ASQA’s model for self-assurance and reality

ASQA’s model for self-assurance and reality

ASQA’s model for self-assurance and reality

ASQA has published a new model for self-assurance that providers can use to improve their practices.

The new model should have set out the requirements for an effective self-assurance system and provided guidance on how providers can develop and implement such a system. However, what we can find online after extensive consultation and engagement that ASQA states it did in April and May 2022. It has very little information related to the self-assurance system. Yes, they have recently put a disclaimer work in progress but, after so much consultation the sector receives a diagram.

This diagram has effective training and assessment delivery and quality outcomes and achievements in its centre, surrounded by continuous improvement and four foundational elements such as leadership/governance; staff capability and development; student engagement and support; and industry and/or community engagement.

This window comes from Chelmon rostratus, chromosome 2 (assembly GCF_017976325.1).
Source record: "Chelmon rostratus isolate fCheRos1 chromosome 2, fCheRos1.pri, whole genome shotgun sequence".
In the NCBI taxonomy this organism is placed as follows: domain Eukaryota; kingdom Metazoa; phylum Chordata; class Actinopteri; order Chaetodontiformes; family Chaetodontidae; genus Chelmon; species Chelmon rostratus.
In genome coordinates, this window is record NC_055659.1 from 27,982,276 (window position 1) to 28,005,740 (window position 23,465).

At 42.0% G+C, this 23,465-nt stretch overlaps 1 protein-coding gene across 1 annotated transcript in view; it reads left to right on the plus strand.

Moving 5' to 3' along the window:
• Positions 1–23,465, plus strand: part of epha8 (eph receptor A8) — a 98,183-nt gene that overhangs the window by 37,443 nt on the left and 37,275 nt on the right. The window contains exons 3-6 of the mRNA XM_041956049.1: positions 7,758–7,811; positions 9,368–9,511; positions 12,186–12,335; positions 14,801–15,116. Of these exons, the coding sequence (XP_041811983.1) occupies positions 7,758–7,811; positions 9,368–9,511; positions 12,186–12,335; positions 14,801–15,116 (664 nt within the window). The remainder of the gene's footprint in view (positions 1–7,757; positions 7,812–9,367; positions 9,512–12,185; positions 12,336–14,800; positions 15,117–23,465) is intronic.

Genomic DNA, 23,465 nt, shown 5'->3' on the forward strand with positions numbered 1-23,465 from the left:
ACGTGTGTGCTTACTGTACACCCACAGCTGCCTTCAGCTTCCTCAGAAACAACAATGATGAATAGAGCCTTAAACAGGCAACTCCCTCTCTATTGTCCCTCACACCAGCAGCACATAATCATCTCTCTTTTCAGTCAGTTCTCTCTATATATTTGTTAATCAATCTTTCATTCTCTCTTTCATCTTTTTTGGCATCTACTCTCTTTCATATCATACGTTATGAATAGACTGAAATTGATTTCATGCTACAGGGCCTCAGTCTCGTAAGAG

How is this diagram going to assist training organisations with a self-assurance framework?

A training organisation's model for self-assurance should include the following components:

The organisation's purpose, values and goals
The legal and regulatory environment in which the organisation operates
The organisation's stakeholders and their expectations
The risks facing the organisation and its activities
The controls in place to mitigate those risks
The process for monitoring and reporting on risk and control effectiveness
The organisation's culture and how it supports or detracts from effective risk management

  1. Governance and management arrangements that promote a culture of continuous improvement and learning, and that are aligned with the organisation's strategic objectives;
  2. A robust quality management system that is regularly reviewed and updated in line with changes in the organisation's operating environment;
  3. Clear accountability arrangements for all staff members, including clear lines of responsibility and reporting;